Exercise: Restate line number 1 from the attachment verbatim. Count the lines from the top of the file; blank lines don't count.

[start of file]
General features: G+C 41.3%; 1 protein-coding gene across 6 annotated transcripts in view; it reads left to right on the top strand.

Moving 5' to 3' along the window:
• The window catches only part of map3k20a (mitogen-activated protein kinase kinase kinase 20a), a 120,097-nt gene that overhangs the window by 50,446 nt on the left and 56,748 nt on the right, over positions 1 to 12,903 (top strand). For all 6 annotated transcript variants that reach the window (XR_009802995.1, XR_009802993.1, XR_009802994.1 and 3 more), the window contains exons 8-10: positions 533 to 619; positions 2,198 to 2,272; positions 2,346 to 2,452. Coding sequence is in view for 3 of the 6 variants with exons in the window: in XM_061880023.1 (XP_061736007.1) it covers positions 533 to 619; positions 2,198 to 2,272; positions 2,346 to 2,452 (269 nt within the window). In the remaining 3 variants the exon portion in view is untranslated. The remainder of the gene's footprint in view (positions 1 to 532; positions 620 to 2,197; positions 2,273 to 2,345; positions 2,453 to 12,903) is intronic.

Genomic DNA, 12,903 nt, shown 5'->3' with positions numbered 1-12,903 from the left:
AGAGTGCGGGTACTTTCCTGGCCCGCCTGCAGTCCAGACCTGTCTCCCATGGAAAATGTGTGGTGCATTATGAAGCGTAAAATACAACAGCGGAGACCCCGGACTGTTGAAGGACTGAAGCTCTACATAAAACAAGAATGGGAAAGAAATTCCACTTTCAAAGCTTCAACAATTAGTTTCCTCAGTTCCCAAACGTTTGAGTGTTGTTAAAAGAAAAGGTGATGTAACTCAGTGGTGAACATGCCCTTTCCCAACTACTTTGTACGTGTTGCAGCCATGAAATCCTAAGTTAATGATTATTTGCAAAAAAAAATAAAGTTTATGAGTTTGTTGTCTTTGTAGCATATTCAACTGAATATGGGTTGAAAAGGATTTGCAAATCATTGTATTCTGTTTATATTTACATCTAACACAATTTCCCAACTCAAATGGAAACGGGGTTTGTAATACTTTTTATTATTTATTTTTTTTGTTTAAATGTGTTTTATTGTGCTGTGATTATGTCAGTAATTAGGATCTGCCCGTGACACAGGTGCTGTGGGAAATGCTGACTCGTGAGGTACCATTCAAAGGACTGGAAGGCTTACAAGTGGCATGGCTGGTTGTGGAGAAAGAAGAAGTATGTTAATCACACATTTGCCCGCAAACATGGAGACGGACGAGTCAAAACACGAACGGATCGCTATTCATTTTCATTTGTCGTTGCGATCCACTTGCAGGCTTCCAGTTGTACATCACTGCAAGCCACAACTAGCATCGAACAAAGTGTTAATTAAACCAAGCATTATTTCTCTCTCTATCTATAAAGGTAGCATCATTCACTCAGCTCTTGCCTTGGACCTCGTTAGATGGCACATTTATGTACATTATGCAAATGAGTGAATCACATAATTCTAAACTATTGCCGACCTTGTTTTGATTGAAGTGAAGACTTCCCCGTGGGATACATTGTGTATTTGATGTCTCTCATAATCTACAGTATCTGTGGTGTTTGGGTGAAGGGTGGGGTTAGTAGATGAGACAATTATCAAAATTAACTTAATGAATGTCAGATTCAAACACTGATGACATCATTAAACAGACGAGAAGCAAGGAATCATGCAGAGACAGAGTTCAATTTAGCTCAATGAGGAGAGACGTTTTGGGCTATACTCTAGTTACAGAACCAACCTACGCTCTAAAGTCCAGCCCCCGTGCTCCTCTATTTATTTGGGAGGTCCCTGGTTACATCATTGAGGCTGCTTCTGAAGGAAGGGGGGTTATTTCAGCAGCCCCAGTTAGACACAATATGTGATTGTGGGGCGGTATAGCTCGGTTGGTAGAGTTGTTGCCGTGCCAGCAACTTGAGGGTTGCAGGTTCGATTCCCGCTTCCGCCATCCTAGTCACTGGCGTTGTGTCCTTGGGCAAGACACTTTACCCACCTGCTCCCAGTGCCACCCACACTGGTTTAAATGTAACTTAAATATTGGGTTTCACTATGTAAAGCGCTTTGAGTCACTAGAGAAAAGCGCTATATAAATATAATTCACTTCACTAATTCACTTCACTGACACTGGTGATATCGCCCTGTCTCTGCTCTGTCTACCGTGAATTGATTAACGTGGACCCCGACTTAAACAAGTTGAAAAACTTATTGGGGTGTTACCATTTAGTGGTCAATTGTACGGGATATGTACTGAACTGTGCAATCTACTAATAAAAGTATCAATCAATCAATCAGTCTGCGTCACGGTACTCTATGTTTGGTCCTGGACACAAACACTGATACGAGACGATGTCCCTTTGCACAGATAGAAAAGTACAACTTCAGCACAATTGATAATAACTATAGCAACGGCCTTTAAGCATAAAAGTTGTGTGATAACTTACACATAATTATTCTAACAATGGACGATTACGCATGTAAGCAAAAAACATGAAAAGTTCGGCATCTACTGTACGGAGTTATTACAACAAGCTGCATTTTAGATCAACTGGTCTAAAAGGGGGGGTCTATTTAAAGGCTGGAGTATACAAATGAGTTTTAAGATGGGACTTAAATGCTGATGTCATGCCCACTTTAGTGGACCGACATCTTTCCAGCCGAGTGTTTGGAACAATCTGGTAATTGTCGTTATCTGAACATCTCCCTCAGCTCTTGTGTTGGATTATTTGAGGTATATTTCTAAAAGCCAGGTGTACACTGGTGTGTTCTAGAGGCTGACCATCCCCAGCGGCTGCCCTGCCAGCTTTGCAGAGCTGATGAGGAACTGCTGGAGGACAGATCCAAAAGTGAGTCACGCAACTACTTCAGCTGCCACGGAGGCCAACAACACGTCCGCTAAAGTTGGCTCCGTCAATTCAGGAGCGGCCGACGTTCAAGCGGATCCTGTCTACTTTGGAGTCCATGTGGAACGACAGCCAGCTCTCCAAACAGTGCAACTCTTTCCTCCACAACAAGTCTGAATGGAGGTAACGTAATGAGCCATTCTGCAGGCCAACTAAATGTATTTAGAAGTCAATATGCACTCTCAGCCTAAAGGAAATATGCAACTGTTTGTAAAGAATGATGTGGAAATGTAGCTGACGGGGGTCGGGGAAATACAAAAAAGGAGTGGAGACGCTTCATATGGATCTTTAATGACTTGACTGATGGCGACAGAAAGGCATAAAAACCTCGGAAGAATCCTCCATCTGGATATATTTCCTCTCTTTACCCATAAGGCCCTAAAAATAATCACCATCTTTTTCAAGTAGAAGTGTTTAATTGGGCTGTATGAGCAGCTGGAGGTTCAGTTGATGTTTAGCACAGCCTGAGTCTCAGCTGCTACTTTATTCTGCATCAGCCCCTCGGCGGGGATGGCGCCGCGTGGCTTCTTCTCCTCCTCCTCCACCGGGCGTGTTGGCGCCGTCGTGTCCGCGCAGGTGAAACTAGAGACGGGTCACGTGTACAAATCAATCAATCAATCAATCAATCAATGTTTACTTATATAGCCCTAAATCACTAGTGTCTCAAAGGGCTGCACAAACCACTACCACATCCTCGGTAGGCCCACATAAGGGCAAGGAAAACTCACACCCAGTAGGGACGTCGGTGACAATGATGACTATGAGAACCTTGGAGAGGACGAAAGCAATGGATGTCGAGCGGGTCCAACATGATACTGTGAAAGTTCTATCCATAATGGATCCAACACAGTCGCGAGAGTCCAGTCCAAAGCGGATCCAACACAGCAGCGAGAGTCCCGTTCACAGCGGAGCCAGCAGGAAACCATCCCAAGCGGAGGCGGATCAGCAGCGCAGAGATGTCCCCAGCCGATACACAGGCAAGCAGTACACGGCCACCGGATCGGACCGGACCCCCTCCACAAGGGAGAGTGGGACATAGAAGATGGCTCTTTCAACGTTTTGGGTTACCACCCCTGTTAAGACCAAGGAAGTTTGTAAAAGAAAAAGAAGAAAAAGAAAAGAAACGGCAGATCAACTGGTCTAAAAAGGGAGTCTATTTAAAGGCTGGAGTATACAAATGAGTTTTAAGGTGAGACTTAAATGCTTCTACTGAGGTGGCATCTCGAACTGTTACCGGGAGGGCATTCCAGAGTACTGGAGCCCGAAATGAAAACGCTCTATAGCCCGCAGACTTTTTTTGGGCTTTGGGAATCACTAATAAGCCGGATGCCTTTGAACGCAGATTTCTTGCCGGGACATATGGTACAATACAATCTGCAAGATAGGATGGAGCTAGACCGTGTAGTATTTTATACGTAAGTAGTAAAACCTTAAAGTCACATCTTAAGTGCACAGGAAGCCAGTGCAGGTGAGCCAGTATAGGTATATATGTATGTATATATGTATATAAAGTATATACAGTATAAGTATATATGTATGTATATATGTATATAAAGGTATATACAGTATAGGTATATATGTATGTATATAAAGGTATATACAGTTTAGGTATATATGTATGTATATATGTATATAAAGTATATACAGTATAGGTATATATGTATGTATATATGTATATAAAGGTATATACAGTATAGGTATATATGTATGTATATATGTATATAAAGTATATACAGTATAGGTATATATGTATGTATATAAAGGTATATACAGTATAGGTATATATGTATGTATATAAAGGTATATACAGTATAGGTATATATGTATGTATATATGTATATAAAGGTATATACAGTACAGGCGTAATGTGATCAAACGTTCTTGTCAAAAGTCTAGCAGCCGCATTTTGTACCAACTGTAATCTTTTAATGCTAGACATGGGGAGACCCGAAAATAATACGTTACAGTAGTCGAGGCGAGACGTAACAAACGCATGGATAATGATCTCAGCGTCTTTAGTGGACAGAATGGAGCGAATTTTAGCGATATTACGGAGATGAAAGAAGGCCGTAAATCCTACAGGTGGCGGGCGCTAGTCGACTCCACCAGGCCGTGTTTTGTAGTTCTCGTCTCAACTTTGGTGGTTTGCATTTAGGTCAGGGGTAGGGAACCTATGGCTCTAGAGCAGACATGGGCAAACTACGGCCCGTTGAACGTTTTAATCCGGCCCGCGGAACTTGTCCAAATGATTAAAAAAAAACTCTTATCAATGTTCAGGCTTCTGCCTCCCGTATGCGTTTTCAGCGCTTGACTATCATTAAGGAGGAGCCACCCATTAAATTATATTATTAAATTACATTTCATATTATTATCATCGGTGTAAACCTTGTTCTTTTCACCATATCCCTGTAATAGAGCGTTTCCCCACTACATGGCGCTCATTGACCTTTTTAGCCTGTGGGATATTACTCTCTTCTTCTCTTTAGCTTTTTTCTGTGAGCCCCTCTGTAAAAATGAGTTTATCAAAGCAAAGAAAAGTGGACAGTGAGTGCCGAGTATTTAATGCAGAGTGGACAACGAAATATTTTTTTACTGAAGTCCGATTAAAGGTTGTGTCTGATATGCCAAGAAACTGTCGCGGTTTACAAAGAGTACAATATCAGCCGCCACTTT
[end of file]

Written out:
General features: G+C 41.3%; 1 protein-coding gene across 6 annotated transcripts in view; it reads left to right on the top strand.